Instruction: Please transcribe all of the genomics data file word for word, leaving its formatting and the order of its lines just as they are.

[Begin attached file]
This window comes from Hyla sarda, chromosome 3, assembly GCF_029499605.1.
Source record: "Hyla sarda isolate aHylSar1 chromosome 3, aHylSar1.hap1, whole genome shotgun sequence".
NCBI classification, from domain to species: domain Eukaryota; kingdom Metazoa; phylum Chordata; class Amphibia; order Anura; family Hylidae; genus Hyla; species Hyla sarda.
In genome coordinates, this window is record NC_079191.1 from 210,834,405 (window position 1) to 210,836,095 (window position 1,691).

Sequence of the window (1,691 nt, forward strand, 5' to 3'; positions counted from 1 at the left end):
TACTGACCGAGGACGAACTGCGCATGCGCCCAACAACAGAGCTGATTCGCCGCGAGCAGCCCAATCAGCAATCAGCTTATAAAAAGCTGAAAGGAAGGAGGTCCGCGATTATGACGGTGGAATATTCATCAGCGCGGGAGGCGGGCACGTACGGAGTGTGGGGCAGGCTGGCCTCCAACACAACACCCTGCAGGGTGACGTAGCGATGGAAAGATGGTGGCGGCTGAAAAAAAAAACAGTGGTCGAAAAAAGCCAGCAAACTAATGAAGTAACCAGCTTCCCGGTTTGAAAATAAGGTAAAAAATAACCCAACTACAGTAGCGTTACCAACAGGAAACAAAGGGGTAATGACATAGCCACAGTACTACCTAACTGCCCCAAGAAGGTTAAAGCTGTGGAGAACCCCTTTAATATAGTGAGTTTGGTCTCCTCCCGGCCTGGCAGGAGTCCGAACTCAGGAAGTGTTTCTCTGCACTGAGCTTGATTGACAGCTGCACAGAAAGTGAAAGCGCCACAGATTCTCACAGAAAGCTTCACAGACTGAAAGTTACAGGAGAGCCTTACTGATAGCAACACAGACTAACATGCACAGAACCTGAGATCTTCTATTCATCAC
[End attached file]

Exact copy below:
This window comes from Hyla sarda, chromosome 3, assembly GCF_029499605.1.
Source record: "Hyla sarda isolate aHylSar1 chromosome 3, aHylSar1.hap1, whole genome shotgun sequence".
NCBI classification, from domain to species: domain Eukaryota; kingdom Metazoa; phylum Chordata; class Amphibia; order Anura; family Hylidae; genus Hyla; species Hyla sarda.
In genome coordinates, this window is record NC_079191.1 from 210,834,405 (window position 1) to 210,836,095 (window position 1,691).

Sequence of the window (1,691 nt, forward strand, 5' to 3'; positions counted from 1 at the left end):
TACTGACCGAGGACGAACTGCGCATGCGCCCAACAACAGAGCTGATTCGCCGCGAGCAGCCCAATCAGCAATCAGCTTATAAAAAGCTGAAAGGAAGGAGGTCCGCGATTATGACGGTGGAATATTCATCAGCGCGGGAGGCGGGCACGTACGGAGTGTGGGGCAGGCTGGCCTCCAACACAACACCCTGCAGGGTGACGTAGCGATGGAAAGATGGTGGCGGCTGAAAAAAAAAACAGTGGTCGAAAAAAGCCAGCAAACTAATGAAGTAACCAGCTTCCCGGTTTGAAAATAAGGTAAAAAATAACCCAACTACAGTAGCGTTACCAACAGGAAACAAAGGGGTAATGACATAGCCACAGTACTACCTAACTGCCCCAAGAAGGTTAAAGCTGTGGAGAACCCCTTTAATATAGTGAGTTTGGTCTCCTCCCGGCCTGGCAGGAGTCCGAACTCAGGAAGTGTTTCTCTGCACTGAGCTTGATTGACAGCTGCACAGAAAGTGAAAGCGCCACAGATTCTCACAGAAAGCTTCACAGACTGAAAGTTACAGGAGAGCCTTACTGATAGCAACACAGACTAACATGCACAGAACCTGAGATCTTCTATTCATCAC